The public editor of the New York Times, Arthur Brisbane, sided with readers who expressed outrage over a story in the paper about a brutal gang rape in Texas.
The story, which was published last Tuesday, focused on the rape of an 11-year-old girl by 18 boys and men in Cleveland, Texas. But critics excoriated the Times for, in their view, blaming the girl for the attack.
In a blog post on Friday, Brisbane said he agreed.
"My assessment is that the outrage is understandable," he wrote. "The story dealt with a hideous crime but addressed concerns about the ruined lives of the perpetrators without acknowledging the obvious: concern for the victim."
Brisbane pointed to the sections that drew the most ire, where residents were quoted expressing worry about the burden the men will have to carry because of their crimes, and where the girl was described as often "dressed older than her age, wearing makeup and fashions more appropriate to a woman in her 20s."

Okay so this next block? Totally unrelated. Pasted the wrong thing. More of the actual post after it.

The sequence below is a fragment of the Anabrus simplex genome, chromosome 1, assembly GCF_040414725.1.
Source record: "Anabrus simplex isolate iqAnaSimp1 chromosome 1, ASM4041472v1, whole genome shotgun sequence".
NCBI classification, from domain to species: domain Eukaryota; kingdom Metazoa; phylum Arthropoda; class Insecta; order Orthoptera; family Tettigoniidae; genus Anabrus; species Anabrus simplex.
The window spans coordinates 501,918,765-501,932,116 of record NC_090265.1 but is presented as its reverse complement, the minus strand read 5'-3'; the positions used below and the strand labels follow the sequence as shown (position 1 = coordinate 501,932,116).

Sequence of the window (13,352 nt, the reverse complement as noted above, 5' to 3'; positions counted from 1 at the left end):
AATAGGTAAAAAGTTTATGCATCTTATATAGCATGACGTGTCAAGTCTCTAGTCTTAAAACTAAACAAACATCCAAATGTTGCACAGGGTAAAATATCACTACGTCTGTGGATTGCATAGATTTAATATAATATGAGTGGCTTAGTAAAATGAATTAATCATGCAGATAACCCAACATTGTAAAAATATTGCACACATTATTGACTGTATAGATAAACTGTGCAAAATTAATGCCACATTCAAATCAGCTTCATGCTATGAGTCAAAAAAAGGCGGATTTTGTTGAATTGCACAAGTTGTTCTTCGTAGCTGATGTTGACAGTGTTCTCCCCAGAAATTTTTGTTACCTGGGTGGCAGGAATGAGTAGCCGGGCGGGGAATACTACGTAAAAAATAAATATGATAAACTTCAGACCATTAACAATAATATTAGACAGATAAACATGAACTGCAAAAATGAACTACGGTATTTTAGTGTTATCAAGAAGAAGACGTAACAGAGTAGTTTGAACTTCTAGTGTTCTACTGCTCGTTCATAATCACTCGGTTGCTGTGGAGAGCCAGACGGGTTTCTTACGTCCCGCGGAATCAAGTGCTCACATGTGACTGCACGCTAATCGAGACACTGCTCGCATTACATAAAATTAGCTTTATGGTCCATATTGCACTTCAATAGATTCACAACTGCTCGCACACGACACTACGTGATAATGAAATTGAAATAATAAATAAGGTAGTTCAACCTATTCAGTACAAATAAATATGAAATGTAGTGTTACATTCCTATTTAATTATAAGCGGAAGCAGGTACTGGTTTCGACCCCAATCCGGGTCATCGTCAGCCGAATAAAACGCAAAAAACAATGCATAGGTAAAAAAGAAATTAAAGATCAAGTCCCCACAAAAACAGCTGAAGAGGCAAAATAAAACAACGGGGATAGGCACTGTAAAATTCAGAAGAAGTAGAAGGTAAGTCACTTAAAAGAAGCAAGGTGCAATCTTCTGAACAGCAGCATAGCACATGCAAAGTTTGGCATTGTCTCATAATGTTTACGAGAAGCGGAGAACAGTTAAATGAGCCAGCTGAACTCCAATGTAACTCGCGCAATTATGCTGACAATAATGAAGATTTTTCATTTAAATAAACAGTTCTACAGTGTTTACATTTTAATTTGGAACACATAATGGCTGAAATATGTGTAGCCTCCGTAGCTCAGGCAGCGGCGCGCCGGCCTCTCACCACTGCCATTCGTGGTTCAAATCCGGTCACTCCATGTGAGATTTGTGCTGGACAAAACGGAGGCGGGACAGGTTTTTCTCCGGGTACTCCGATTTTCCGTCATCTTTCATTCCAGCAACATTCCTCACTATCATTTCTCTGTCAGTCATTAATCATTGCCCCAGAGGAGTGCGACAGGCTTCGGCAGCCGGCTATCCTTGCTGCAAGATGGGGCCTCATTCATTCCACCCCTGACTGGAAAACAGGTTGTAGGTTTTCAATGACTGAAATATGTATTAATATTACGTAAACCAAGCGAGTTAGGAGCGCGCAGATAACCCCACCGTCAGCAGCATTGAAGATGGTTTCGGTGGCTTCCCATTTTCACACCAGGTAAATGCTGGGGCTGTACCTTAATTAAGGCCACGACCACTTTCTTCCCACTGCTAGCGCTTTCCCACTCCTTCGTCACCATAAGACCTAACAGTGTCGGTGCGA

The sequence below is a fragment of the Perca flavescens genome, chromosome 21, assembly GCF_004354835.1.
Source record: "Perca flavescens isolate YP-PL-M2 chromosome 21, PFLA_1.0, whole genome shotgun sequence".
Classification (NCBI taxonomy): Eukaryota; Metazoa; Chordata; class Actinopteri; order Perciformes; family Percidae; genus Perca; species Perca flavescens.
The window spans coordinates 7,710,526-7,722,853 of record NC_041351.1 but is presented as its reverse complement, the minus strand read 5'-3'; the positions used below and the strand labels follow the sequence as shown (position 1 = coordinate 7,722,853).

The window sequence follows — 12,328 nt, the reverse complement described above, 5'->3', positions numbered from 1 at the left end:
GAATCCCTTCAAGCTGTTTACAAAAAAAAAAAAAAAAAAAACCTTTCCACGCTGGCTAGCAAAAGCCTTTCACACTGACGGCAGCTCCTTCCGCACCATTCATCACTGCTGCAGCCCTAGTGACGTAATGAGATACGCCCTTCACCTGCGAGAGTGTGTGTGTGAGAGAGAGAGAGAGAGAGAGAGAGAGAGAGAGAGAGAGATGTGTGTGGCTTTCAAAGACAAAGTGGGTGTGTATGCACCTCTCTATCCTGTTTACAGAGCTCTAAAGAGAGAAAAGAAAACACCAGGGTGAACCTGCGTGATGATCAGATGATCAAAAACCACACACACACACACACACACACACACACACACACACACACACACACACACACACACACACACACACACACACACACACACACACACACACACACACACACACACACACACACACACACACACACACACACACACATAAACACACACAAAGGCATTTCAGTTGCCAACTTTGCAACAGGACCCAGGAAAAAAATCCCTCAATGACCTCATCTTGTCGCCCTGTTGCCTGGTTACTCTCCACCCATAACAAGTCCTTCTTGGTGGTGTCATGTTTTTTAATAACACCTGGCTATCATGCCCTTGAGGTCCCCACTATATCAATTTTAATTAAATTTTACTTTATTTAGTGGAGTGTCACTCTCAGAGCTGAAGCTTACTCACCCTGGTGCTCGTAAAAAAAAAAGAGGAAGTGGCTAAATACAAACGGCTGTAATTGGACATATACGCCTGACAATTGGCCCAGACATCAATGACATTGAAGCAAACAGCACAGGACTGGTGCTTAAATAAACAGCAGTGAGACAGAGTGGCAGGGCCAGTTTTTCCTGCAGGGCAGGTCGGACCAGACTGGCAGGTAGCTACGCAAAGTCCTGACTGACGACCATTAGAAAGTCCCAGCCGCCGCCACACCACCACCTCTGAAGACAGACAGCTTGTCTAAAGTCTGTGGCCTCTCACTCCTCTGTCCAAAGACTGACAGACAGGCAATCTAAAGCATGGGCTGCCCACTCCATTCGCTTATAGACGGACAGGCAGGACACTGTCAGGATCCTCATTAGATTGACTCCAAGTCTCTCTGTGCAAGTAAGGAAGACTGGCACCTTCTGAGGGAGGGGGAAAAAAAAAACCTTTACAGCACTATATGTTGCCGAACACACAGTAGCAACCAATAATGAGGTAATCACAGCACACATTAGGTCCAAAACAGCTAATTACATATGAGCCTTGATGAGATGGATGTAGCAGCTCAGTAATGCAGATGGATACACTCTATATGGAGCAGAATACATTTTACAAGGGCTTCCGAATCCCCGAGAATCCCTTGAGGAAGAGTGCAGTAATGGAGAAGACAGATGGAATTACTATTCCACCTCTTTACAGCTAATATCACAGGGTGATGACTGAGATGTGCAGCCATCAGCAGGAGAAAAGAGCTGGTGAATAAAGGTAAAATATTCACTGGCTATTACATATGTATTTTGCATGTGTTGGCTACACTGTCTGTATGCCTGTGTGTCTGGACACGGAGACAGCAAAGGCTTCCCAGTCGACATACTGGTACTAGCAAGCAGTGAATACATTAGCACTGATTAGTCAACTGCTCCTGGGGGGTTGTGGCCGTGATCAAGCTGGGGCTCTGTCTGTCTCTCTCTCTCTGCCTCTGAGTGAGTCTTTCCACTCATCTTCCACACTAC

"If indeed that is the only sentiment to be found in this community - and I find that very hard to believe - it becomes important to report on that as well by seeking out voices of professional authorities or dissenting community members who will at least address, and not ignore, the plight of the young girl involved," Brisbane wrote.
The Times initially defended the story in a statement, saying the writer of the article, James C. McKinley, was merely reporting what he had been told. But the paper's standards editor, Phillip Corbett, seemed to walk back that defense in an interview with Brisbane, saying that the Times "could have done more to provide more context" to stress the fact that the victim was not being blamed.
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